PBS Expands Agreement With Amazon | Adweek PBS Expands Agreement With Amazon | Adweek
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PBS Inks Pact for Future Seasons of Downton Abbey on Amazon

Digitally expanding public broadcaster also develops kids' app for Kindle

PBS and Amazon.com have signed a new multi-year deal for content including more NOVA, more Masterpiece and several Ken Burns documentaries (notably The Civil War). Kids shows like Arthur, Wild Kratts and Daniel Tiger's Neighborhood (a spinoff of Mister Rogers' Neighborhood, already on Amazon along with Sesame Street) will join the fold, as will additional episodes of Calliou and Dinosaur Train. Those kids' series are among the many that PBS will make available in a new Kindle app for children called FreeTime Unlimited, which also includes educational games (and a time lock for parents). 

Financial terms were not disclosed, but PBS reported $46 million in undesignated video revenue in 2011, when the companies last signed an agreement. So expect the figure to be somewhere north of that, given the deal's biggest component: exclusive streaming rights to future seasons of Downton Abbey, starting with the recent Season 3. Amazon snatched the show away from Netflix earlier this year; now it looks like it's staying with the e-tailing giant for a while to come. Brad Beale, director of digital video content acquisition for Amazon, noted in a statement that the series "is continually one of the most watched shows of all time on Prime Instant Video.”

PBS has been quietly reinventing itself for the digital age with apps on Roku, XBox and others (no PS3 yet) that include highlights from its vast library of educational and arts content. Given the broadcaster's unique mandate, PBS's willingness to put its shows on streaming services at no cost to the consumer have resulted in an odd visibility advantage over its more money-minded peers. Try finding new episodes of Dora the Explorer, and you'll end up paying through the nose; look for The Electric Company, and you're set for no more than you're already paying for your Internet subscription.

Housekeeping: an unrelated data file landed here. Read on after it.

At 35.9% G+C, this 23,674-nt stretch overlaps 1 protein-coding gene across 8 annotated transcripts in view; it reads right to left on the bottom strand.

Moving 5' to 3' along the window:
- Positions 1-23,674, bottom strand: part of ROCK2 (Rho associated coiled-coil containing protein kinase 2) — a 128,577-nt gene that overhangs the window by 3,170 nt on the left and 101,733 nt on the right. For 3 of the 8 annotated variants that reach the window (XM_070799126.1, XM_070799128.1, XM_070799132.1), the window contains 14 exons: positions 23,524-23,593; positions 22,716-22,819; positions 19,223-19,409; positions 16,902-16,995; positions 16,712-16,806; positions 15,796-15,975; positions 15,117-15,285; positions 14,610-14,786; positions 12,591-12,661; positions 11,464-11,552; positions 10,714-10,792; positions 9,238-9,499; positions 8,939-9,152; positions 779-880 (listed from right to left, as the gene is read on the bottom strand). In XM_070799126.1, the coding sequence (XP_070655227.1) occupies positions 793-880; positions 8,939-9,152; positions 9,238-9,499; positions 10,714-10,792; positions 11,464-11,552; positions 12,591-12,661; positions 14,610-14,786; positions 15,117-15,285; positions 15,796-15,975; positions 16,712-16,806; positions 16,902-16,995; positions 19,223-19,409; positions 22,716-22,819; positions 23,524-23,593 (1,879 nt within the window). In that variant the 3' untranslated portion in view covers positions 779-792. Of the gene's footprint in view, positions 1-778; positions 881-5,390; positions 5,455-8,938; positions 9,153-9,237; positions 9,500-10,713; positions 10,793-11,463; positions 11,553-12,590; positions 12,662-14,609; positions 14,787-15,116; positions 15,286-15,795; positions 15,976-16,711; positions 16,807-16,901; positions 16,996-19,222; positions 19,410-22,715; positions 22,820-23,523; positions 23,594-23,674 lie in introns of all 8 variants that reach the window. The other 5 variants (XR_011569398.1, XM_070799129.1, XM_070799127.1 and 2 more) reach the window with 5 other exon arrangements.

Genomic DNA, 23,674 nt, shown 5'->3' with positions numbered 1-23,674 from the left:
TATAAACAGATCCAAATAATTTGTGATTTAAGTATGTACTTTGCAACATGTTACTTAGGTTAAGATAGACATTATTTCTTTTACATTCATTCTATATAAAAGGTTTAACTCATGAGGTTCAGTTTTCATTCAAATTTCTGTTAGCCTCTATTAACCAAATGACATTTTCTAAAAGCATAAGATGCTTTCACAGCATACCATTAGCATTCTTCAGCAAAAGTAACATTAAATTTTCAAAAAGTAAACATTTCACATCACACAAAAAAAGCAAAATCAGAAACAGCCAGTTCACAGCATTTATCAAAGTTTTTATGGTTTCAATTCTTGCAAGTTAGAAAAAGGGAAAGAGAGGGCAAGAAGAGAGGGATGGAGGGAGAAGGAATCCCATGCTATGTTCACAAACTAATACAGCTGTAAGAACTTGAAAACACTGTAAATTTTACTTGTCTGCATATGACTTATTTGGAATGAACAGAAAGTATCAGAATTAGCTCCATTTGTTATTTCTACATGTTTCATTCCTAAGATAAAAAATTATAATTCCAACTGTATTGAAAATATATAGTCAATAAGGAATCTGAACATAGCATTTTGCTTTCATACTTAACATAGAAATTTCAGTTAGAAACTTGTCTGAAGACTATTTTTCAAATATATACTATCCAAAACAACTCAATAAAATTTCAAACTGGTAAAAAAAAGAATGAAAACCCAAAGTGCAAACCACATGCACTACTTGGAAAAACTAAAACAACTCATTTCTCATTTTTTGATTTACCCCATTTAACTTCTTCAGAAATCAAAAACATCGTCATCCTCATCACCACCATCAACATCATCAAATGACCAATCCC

Jason Seiken, gm of digital for PBS, told Adweek last week that the company was foremost seeking to fulfill its mandate to provide a public service. PBS is developing a sponsorship model to help support its new initiatives, but it has already invested in a slick new website, an iPad app with many of the shows above available to watch and a series of clever auto-tuned videos

"Giving viewers access to our library of past programs through digital platforms like Prime Instant Video complements our broadcast service and is an important part of our strategy to reach new audiences," Seiken said in a statement.

 

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